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|Thursday, June 24, 2010|
Nike is hiring again in Beaverton after a turbulent recessionary run punctuated by a 5% downsizing last May. The company has posted openings in information technology, operations, human resources, communications and the House of Hoops, has just hired a new Chief Learning Officer and is sprinting into a new fiscal year with momentum and focus.
The Nike effect in Oregon starts with jobs but it reaches far beyond that. With more than $19 billion in annual global revenues, deep connections to the state’s creative services, financial and legal sectors and a steady churn of departing executives seeking their fortunes through creative start-ups (not to mention the vast philanthropic efforts of Phil Knight), Nike is probably Oregon’s most important business. So it was refreshing to hear CEO Mark Parker piling on the inspirational sports clichés about competitive fire and thriving on strong competition during yesterday’s fiscal year 2010 earnings call.
Sports clichés do not generally serve corporate leaders well, especially the proverbial boast that this or that initiative is "game changing." But if anyone has a right to sound like a high school coach when addressing Goldman Sachs and Citigroup, it's Parker. He is, after all, running the largest sports business in the world. Since taking over for the underwhelming William Perez in 2006, Parker has reinvigorated the Nike brand and led the company deep into under-tapped markets, first China and now Mexico and Brazil. Just prior to yesterday’s earnings call, he was in South Africa for the World Cup, and he pointedly referred to the world’s most popular sport as football, not soccer. He also pointed out that Nike, once an also-ran in non-American football, has become a dominant force, with revenues in that business up 35% before the World Cup kicked into gear with the jaw-dropping Nike ad produced by Wieden+Kennedy that has generated 16 million-plus online hits.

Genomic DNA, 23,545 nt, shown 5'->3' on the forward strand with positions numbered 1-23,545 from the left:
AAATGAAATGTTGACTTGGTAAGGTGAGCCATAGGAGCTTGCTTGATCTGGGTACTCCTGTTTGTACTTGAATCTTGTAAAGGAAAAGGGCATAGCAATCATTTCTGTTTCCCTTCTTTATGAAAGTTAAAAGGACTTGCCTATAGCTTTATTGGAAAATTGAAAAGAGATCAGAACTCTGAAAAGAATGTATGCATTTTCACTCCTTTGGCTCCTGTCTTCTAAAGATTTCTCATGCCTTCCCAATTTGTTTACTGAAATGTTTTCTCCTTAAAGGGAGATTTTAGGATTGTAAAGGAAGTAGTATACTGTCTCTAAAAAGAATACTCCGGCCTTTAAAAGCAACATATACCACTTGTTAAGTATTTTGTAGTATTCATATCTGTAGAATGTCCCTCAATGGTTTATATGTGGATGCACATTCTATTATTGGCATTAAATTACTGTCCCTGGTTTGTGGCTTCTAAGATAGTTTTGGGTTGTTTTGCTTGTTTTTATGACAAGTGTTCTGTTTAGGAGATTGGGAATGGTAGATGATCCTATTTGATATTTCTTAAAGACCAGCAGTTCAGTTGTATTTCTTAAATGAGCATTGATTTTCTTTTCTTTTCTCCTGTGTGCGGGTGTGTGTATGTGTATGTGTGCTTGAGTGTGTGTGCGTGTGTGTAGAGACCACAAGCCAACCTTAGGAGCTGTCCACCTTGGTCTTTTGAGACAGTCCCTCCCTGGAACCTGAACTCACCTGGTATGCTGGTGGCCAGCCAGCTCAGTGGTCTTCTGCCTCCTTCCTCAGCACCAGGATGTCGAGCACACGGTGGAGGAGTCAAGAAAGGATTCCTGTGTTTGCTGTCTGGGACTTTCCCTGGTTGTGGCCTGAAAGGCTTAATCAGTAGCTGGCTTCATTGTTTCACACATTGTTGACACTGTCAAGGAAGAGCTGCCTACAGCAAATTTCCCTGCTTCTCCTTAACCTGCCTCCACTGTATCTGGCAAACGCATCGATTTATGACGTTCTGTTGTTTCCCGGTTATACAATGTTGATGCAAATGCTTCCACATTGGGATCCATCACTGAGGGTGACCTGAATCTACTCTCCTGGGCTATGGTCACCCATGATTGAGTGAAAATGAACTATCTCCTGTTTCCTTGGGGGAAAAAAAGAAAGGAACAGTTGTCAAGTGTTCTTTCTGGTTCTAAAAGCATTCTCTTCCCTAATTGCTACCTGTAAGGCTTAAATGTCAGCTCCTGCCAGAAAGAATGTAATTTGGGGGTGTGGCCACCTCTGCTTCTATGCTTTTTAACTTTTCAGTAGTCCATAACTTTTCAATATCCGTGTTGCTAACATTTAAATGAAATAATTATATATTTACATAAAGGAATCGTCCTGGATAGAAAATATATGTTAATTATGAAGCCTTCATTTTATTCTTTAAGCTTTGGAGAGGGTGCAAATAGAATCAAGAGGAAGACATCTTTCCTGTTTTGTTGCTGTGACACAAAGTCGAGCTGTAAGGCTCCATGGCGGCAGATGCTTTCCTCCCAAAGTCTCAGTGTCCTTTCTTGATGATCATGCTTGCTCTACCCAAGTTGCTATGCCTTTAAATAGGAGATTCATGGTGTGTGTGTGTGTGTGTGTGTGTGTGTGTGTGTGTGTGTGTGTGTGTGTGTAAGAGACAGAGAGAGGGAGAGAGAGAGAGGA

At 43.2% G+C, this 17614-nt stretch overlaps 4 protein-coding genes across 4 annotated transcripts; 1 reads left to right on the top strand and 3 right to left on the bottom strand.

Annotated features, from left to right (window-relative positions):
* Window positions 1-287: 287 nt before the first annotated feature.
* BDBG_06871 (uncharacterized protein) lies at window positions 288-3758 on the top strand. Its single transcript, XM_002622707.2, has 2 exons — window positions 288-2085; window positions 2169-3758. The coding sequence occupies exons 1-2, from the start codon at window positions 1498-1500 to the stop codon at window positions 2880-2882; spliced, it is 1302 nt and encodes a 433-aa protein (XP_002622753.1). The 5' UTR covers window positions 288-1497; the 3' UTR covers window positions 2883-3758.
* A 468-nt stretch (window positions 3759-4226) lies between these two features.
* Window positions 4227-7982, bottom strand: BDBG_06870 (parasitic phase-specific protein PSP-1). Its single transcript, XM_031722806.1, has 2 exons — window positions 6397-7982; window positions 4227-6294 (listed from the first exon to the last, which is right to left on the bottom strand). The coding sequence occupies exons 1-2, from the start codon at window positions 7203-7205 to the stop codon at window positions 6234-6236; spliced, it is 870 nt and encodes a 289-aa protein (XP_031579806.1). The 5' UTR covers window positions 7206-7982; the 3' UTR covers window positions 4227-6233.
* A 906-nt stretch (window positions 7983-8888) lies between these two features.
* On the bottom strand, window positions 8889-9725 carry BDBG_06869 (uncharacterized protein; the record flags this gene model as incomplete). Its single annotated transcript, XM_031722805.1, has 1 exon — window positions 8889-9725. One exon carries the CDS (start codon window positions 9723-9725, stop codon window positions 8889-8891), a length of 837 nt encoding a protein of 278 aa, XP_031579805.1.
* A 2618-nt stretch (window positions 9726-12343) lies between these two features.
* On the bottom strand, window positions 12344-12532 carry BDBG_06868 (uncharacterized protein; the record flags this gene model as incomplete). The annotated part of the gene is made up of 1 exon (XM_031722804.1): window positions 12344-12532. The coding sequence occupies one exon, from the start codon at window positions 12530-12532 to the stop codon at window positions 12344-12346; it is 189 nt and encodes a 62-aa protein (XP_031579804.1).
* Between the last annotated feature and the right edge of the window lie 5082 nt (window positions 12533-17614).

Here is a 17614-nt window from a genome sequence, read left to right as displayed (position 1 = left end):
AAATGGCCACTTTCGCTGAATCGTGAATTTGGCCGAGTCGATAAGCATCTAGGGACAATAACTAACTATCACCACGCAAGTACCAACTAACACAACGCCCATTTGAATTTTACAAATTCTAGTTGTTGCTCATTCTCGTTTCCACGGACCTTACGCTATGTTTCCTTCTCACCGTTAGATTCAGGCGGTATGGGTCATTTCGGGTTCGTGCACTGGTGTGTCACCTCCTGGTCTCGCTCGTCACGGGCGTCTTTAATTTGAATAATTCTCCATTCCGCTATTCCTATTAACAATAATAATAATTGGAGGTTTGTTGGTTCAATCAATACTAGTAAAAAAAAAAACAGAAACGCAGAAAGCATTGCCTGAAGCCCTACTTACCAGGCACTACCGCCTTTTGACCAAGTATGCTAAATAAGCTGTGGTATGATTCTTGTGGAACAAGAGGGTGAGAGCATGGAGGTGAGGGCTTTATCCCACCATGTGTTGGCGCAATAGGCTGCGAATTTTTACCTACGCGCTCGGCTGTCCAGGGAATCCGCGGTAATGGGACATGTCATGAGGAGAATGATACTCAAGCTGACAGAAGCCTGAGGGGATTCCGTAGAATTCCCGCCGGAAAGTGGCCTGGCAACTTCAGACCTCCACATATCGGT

Other promising trends for Nike:
Perhaps most importantly, Charlie Denson, president of the Nike brand, said yesterday, “We enter the new fiscal year with clean inventories.” That means the discounts and sales are over, and Nike’s heading back to the prices that have built it into a $19 billion company.
Ben Jacklet is managing editor for Oregon Business.
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